Can Building Robots Reboot Education?

Alexis C. Madrigal

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On a slyly subversive panel of Bay Area technology enthusiasts, Dale Dougherty, founder of MAKE Magazine, laid out a recipe for remaking education through what he calls the "hands-on imperative." 

Makers, a  growing group of tech enthusiasts who self-consciously make weird stuff, aren't usually considered a force for social change. That's because building an animatronic dragon that shoots fire or a potato gatling gun doesn't seem to have much to do with education.

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Robots as Warriors, Toys, and Art
But here at the Aspen Ideas Festival Friday, Dougherty argued that his merry mischief makers could change the way society responded to its problems. Making, as a practice, he suggested, is a profound response to a hyperconnected, complex and opaque world. By tearing apart the stuff of postindustrial society and rebuilding it into new toys or projects, people learn how their technologically saturated world actually functions. 

"The hands-on imperative means getting your hands on a computer to open it up and see how it was made to figure out how to make use of it," Dougherty said. The people who do that sort of thing are hackers, but not in the pejorative sense of the word. Rather, they "take things and personalize them and make technology do what they want it to do."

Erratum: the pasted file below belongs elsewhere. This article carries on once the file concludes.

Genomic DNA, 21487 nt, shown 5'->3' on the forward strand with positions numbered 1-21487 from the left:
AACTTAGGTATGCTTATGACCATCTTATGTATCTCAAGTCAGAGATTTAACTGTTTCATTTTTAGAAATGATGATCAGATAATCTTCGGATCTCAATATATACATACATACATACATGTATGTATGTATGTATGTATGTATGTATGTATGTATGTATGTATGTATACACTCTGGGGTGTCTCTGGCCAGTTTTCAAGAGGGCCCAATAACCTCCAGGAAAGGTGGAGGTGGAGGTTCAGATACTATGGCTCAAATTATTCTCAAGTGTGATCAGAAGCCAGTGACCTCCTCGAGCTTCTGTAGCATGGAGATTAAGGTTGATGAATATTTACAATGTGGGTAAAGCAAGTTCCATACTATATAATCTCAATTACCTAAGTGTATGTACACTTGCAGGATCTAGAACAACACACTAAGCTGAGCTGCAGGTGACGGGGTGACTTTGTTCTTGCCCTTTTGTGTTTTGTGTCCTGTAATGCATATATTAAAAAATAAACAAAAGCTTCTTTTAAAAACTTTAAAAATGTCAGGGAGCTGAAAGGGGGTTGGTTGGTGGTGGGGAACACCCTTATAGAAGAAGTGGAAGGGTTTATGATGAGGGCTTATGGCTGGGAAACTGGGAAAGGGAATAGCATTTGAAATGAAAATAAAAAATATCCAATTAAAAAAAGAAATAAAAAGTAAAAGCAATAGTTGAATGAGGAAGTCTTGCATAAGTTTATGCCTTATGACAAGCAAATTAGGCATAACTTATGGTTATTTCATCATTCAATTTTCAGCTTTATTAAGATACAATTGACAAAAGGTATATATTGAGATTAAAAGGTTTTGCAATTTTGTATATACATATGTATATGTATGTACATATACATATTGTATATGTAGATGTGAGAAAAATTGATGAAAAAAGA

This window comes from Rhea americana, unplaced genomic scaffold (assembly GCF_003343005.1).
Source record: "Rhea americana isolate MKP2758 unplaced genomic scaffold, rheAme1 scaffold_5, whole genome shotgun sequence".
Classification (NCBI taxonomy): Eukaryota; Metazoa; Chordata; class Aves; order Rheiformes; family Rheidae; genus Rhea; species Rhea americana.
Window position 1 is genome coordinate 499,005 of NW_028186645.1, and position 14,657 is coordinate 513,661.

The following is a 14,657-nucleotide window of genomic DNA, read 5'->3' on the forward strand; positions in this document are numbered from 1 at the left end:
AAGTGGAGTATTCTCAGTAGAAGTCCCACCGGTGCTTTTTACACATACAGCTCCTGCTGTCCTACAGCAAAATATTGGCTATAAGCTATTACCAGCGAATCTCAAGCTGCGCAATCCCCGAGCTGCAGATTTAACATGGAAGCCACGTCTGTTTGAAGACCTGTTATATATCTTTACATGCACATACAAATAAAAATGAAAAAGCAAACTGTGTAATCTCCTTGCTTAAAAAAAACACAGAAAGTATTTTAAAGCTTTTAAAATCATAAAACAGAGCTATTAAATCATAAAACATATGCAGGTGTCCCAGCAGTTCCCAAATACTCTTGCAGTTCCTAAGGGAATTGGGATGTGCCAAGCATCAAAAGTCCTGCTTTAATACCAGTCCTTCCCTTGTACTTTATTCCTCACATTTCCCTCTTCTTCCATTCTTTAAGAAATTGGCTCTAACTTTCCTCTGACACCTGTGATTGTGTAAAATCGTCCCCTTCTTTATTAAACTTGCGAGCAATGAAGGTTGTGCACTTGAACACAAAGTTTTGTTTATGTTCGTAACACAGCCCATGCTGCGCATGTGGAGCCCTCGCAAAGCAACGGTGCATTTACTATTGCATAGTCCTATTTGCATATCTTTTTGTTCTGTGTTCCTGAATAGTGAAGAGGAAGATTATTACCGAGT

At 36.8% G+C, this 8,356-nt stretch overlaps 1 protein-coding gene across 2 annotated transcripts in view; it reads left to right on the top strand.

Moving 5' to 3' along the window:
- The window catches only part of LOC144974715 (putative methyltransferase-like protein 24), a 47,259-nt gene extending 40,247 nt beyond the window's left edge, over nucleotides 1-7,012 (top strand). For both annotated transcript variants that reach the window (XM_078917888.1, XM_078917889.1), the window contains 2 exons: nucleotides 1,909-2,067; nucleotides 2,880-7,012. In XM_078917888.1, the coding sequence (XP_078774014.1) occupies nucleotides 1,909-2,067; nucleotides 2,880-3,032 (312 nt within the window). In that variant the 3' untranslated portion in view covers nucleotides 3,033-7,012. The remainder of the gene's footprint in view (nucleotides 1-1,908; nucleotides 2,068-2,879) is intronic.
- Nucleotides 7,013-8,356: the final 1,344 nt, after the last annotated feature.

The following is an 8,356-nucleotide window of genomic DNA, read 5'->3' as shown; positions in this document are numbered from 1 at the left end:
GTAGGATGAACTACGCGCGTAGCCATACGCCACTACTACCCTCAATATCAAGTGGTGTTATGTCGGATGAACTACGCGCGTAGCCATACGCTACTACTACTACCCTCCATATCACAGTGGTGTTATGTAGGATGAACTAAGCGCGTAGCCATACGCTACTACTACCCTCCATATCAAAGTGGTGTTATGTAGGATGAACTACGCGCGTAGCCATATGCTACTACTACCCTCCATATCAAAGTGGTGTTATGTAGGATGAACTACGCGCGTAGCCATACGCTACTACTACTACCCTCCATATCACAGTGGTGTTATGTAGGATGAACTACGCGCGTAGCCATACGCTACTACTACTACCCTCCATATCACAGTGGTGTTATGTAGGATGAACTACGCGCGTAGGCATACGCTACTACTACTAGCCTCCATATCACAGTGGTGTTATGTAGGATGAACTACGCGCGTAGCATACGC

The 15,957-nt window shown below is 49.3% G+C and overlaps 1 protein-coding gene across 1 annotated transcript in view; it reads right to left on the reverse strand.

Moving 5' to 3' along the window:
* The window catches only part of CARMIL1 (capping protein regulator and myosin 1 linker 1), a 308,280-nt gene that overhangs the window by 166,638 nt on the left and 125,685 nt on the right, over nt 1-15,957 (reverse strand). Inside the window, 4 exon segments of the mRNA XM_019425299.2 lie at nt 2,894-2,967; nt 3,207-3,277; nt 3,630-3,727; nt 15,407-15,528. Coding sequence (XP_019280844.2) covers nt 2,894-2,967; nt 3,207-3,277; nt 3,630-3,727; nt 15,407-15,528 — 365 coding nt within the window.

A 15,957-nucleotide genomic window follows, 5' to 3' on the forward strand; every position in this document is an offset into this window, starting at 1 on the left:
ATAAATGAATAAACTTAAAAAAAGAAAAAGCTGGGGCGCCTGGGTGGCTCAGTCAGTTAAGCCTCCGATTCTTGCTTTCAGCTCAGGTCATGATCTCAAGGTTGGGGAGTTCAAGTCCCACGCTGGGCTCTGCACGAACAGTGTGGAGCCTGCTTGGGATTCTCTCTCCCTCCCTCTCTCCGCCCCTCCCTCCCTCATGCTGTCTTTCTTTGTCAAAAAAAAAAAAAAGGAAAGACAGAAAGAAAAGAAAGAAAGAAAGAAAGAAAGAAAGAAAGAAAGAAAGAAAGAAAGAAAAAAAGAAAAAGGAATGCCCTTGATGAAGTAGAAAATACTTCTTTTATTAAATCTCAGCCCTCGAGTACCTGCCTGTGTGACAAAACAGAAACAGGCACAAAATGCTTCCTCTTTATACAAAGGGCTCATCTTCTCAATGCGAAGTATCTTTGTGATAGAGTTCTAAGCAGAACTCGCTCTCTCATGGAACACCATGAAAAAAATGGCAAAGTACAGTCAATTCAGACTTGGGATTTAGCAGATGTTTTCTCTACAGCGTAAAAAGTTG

In so doing, the hackers learn that the way you learn how something works is by making it yourself, be it a robot or an educational system. "I'd like you to think about the hands-on imperative as not being limited to things that you can grab with your hands," Dougherty said. "Today, people think about getting their hands on data, getting their hands on their DNA."

Perhaps the most immediate place the maker ethic could have an impact is in schools. Tony DeRose, who works for the film company Pixar, founded a program based on his work with his own children for getting young people involved in building technologically sophisticated projects. 

"When we start a project, we don't know how we're going to do things," DeRose said. "The process creates so many different learning opportunities in different disciplines -- physics, mechanics, and chemistry."

In 2007, for example, he and his son built a large multitouch screen, something akin to a giant iPad. In later years, they created the fire-breathing robot dragon you see below. 

DeRose and Dougherty both think that the maker ethic could revolutionize training in science, technology, engineering, and mathematics. They've even begun to develop a set of principles around which the curriculum could be built. 

"Exhibition instead of competition. Child driven. Open-ended. Multidisciplinary," DeRose listed.  

It might all sound very California and soft, but Dougherty noted that it's this very spirit that informed the early careers and inspired the values of many of the titans of Silicon Valley like Steve Wozniak and Bill Gates. 

"They found something to match their interests and not only created a business, but an industry," Dougherty concluded.

Dougherty's team even recruited a team of local makers to showcase their stuff at Aspen's first Maker Faire. We'll have photos from that effort up soon.

Image: Dale Dougherty. Credit: Alexis Madrigal.

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